Your job as the coroner is less hands-on than you might think. In many cases, you are a public servant and administrator accounting for the deceased in the community in which you serve. You will also help facilitate families’ questions and logistics with the respect to the death of their loved ones. This explanation makes a career as a coroner much less glamorous than seen on television, but in this important job, you’ll be working for the good of the community in which you live and serve.
Training to Become a Coroner
The training requirements to become a coroner vary by state; if you live in Nebraska, you’ll find different requirements than if you live in California or Florida. Since medical school is not always required to become a coroner, you will want to spend a significant amount of your undergraduate studies taking science and criminal justice courses, including biology, chemistry, microbiology, anthropology, forensic science, and jurisprudence. It is critical that you research the state(s) in which you might plan to live and work. The varied nature of coroner education requirements makes choosing a career path as a coroner slightly tricky. In some states, you must be a licensed physician, so medical school is required. In other states, no medical school is required, but you must be an officer of the law.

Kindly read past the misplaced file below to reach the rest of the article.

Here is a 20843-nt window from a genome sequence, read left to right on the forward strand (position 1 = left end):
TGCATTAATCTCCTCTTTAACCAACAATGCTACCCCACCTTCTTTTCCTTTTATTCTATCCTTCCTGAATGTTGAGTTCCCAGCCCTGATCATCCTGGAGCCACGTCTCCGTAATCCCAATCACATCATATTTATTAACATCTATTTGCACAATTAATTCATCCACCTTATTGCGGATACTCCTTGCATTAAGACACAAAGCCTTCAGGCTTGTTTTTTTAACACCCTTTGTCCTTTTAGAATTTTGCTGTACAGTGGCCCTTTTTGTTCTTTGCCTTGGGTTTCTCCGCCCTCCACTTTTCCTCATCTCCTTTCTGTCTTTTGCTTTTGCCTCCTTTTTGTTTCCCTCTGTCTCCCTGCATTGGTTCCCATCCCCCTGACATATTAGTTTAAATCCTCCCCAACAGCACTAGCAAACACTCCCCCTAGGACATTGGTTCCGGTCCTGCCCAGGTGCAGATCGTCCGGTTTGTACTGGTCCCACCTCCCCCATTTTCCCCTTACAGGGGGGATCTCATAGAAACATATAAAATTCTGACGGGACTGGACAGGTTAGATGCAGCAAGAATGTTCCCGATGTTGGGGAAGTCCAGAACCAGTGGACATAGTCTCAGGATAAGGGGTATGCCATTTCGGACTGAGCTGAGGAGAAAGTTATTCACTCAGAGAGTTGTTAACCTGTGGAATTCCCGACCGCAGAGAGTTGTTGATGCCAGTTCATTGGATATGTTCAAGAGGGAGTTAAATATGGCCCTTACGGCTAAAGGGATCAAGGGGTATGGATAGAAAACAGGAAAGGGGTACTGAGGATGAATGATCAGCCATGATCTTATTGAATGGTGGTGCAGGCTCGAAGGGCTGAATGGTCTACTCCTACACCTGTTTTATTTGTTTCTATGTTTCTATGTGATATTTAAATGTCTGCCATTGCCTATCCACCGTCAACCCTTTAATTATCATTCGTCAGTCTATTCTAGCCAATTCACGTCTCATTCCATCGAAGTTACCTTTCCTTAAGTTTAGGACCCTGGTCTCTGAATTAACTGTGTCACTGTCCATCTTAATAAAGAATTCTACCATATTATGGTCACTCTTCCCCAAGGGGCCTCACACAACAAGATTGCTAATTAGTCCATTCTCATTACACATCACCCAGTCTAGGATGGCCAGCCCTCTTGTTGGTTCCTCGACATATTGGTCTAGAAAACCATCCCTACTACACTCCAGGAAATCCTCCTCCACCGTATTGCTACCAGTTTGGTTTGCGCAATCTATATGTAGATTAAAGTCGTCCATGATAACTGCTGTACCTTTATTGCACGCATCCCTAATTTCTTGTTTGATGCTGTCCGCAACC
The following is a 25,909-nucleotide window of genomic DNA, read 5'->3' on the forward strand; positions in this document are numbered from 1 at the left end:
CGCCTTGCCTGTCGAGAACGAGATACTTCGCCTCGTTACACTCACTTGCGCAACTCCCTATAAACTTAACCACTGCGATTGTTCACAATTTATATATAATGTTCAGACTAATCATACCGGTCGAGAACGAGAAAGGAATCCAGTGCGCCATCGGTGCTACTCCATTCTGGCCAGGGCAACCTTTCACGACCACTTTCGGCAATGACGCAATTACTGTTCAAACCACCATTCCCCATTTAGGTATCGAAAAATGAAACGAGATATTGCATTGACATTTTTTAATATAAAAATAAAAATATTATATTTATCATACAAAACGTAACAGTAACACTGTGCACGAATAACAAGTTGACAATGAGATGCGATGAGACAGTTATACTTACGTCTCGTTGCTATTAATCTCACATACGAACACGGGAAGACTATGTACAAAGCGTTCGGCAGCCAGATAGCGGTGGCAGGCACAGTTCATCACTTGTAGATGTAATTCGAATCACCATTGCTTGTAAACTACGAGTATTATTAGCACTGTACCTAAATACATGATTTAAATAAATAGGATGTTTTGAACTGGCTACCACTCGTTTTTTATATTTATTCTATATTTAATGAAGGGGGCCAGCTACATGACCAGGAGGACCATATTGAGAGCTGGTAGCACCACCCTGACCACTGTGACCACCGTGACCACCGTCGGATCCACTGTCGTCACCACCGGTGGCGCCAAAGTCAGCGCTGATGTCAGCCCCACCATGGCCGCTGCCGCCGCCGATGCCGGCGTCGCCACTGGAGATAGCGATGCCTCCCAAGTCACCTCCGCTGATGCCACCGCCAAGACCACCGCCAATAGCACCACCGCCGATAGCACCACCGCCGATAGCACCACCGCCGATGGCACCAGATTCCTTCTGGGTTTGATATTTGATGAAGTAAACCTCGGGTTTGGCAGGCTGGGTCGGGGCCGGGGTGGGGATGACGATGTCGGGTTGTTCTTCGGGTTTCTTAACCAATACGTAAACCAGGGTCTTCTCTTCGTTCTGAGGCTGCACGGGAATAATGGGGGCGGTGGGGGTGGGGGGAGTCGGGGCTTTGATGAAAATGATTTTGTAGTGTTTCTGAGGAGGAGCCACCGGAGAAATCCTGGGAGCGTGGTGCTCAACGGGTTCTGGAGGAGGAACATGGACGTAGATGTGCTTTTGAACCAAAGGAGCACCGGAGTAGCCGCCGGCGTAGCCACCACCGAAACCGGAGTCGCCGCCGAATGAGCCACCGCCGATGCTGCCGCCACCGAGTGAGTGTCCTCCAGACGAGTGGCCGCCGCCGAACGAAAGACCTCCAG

The minimum amount of education required for this position is a bachelor’s degree in a science or legal major. If you can manage a double major in both, that would surely secure your career path as a coroner.
Ultimately, your ability to secure a position as a coroner is less dependent on what you know as whom you know. The medical examiner in many counties and states is an appointed or elected position. Thus, to become a coroner, making the proper networking connections is crucial to your career development and goals.
Where and When You’ll Work As a Coroner